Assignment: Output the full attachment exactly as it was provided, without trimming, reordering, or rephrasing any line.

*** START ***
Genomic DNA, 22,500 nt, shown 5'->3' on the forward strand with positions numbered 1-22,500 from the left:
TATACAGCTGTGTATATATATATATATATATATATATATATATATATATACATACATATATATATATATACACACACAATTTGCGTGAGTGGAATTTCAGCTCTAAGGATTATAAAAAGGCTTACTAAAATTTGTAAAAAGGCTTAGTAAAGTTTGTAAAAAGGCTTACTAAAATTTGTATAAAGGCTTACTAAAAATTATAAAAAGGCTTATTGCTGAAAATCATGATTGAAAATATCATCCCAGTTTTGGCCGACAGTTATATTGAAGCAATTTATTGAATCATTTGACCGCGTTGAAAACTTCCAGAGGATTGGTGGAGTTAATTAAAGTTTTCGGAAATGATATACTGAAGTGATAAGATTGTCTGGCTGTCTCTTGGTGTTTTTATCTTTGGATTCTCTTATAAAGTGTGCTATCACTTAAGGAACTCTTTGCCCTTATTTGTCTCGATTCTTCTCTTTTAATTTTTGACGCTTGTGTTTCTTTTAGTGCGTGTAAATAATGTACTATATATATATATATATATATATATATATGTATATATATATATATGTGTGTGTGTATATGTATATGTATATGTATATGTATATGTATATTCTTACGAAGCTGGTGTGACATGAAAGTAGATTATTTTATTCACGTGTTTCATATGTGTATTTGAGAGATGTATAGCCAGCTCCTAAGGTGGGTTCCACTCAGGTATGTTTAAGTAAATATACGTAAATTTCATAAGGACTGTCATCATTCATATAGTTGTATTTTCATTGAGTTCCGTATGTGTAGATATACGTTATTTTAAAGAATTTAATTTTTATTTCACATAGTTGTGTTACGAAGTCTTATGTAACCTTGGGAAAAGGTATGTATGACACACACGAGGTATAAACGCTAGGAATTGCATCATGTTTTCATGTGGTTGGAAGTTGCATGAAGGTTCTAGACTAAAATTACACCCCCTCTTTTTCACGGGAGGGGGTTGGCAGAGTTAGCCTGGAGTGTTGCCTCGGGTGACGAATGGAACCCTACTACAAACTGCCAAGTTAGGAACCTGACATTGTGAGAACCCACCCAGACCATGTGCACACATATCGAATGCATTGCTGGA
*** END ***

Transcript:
Genomic DNA, 22,500 nt, shown 5'->3' on the forward strand with positions numbered 1-22,500 from the left:
TATACAGCTGTGTATATATATATATATATATATATATATATATATATATACATACATATATATATATATACACACACAATTTGCGTGAGTGGAATTTCAGCTCTAAGGATTATAAAAAGGCTTACTAAAATTTGTAAAAAGGCTTAGTAAAGTTTGTAAAAAGGCTTACTAAAATTTGTATAAAGGCTTACTAAAAATTATAAAAAGGCTTATTGCTGAAAATCATGATTGAAAATATCATCCCAGTTTTGGCCGACAGTTATATTGAAGCAATTTATTGAATCATTTGACCGCGTTGAAAACTTCCAGAGGATTGGTGGAGTTAATTAAAGTTTTCGGAAATGATATACTGAAGTGATAAGATTGTCTGGCTGTCTCTTGGTGTTTTTATCTTTGGATTCTCTTATAAAGTGTGCTATCACTTAAGGAACTCTTTGCCCTTATTTGTCTCGATTCTTCTCTTTTAATTTTTGACGCTTGTGTTTCTTTTAGTGCGTGTAAATAATGTACTATATATATATATATATATATATATATATGTATATATATATATATGTGTGTGTGTATATGTATATGTATATGTATATGTATATGTATATTCTTACGAAGCTGGTGTGACATGAAAGTAGATTATTTTATTCACGTGTTTCATATGTGTATTTGAGAGATGTATAGCCAGCTCCTAAGGTGGGTTCCACTCAGGTATGTTTAAGTAAATATACGTAAATTTCATAAGGACTGTCATCATTCATATAGTTGTATTTTCATTGAGTTCCGTATGTGTAGATATACGTTATTTTAAAGAATTTAATTTTTATTTCACATAGTTGTGTTACGAAGTCTTATGTAACCTTGGGAAAAGGTATGTATGACACACACGAGGTATAAACGCTAGGAATTGCATCATGTTTTCATGTGGTTGGAAGTTGCATGAAGGTTCTAGACTAAAATTACACCCCCTCTTTTTCACGGGAGGGGGTTGGCAGAGTTAGCCTGGAGTGTTGCCTCGGGTGACGAATGGAACCCTACTACAAACTGCCAAGTTAGGAACCTGACATTGTGAGAACCCACCCAGACCATGTGCACACATATCGAATGCATTGCTGGA